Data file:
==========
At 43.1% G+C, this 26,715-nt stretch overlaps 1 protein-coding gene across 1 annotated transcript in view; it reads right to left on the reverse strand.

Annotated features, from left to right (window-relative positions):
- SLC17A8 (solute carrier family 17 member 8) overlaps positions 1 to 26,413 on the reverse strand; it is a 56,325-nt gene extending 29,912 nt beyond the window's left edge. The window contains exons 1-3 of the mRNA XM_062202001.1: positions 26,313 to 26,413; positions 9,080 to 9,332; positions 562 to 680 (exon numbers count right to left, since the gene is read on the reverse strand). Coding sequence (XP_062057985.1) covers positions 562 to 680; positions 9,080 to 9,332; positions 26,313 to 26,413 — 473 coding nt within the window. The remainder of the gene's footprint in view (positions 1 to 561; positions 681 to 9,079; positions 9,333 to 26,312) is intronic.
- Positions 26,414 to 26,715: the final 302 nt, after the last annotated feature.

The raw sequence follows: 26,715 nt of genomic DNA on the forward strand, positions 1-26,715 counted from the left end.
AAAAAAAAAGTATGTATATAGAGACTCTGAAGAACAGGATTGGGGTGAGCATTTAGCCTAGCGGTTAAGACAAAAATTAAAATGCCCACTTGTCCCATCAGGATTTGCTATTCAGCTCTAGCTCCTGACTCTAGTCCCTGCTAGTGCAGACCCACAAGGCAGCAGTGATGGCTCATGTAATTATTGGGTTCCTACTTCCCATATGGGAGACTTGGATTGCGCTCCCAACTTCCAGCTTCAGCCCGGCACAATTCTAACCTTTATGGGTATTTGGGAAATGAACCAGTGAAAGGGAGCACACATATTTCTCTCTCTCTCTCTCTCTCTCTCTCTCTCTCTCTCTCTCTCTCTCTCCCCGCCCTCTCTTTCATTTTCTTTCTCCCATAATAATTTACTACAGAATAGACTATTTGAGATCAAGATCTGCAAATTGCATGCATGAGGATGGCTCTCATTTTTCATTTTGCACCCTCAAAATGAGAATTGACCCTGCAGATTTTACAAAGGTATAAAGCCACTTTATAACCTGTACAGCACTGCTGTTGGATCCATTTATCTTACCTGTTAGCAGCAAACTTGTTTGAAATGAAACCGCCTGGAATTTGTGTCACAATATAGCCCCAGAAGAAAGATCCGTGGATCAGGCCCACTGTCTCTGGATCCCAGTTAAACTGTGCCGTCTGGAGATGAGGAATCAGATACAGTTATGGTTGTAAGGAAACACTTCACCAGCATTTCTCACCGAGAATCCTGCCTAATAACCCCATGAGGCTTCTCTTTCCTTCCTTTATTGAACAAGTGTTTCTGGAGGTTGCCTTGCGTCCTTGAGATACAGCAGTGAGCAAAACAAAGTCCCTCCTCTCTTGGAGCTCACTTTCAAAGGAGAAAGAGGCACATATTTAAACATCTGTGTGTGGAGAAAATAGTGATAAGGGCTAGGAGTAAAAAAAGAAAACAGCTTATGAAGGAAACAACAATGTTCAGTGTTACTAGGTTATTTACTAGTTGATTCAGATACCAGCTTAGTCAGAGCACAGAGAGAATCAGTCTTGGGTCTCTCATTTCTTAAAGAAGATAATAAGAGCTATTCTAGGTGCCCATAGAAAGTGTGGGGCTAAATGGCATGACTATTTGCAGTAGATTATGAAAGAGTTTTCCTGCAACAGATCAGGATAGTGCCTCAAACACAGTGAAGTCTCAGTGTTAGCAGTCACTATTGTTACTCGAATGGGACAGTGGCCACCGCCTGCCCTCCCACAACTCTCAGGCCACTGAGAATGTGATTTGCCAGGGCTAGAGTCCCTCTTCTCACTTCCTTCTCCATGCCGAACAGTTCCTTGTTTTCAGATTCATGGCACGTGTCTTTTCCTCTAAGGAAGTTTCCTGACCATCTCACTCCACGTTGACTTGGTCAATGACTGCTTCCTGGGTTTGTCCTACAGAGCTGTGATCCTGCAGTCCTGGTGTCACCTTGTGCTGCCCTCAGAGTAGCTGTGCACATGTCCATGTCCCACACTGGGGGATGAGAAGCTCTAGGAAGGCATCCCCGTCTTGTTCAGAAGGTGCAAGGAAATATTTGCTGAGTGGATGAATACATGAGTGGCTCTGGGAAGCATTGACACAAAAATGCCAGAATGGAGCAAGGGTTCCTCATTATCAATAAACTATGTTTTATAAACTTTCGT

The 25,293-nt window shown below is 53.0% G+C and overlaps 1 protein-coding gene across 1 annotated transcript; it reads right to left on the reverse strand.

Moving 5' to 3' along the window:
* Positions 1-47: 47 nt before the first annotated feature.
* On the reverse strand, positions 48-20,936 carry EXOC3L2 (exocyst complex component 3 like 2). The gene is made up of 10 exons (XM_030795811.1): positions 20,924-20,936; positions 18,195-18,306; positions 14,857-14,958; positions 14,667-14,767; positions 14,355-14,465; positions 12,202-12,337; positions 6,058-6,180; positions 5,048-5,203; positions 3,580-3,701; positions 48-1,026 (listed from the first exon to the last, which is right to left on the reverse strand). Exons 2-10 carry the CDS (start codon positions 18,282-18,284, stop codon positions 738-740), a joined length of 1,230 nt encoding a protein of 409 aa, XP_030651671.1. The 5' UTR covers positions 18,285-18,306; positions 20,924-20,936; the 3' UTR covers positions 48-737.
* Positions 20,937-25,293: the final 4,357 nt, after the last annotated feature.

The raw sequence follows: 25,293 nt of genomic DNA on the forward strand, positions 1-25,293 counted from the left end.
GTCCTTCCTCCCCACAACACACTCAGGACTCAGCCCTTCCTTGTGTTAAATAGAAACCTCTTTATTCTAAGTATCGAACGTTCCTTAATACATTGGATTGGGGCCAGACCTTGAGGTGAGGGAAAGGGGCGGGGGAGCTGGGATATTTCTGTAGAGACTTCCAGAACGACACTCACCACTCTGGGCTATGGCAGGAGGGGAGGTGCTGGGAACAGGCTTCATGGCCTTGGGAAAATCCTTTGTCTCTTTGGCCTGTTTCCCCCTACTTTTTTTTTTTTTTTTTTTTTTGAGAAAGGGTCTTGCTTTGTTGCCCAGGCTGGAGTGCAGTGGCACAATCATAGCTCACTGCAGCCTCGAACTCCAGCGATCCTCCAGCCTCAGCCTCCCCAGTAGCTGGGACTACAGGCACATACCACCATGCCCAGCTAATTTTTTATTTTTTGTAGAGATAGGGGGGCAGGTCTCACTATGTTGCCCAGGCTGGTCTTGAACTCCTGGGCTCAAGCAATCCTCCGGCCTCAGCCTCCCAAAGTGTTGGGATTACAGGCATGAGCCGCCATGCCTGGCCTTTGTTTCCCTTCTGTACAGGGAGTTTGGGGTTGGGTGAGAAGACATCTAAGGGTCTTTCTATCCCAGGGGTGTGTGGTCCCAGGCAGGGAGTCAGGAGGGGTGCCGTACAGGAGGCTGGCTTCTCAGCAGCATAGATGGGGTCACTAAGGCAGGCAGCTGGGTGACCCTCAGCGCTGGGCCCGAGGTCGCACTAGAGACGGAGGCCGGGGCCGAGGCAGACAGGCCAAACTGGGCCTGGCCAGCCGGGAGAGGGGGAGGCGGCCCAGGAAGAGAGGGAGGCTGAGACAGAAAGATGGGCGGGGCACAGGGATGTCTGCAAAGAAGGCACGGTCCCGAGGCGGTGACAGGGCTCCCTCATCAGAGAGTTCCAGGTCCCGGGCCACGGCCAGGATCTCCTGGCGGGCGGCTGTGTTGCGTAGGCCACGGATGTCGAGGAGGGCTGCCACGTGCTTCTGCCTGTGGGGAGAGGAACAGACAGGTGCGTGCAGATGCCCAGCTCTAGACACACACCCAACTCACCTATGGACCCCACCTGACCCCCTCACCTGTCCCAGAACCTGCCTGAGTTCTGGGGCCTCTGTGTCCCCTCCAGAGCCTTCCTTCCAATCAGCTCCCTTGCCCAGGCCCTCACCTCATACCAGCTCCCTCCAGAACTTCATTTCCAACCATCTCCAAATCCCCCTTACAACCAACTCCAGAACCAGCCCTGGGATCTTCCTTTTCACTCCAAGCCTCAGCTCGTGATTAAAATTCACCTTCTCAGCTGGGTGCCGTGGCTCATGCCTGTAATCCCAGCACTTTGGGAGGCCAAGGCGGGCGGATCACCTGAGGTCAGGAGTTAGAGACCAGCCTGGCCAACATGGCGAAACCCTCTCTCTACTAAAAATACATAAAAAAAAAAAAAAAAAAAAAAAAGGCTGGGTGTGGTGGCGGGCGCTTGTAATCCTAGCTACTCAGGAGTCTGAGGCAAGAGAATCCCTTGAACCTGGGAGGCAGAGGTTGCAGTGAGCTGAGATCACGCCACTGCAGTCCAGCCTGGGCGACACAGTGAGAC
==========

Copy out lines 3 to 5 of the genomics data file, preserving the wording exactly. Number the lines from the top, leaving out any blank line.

- SLC17A8 (solute carrier family 17 member 8) overlaps positions 1 to 26,413 on the reverse strand; it is a 56,325-nt gene extending 29,912 nt beyond the window's left edge. The window contains exons 1-3 of the mRNA XM_062202001.1: positions 26,313 to 26,413; positions 9,080 to 9,332; positions 562 to 680 (exon numbers count right to left, since the gene is read on the reverse strand). Coding sequence (XP_062057985.1) covers positions 562 to 680; positions 9,080 to 9,332; positions 26,313 to 26,413 — 473 coding nt within the window. The remainder of the gene's footprint in view (positions 1 to 561; positions 681 to 9,079; positions 9,333 to 26,312) is intronic.
- Positions 26,414 to 26,715: the final 302 nt, after the last annotated feature.

The raw sequence follows: 26,715 nt of genomic DNA on the forward strand, positions 1-26,715 counted from the left end.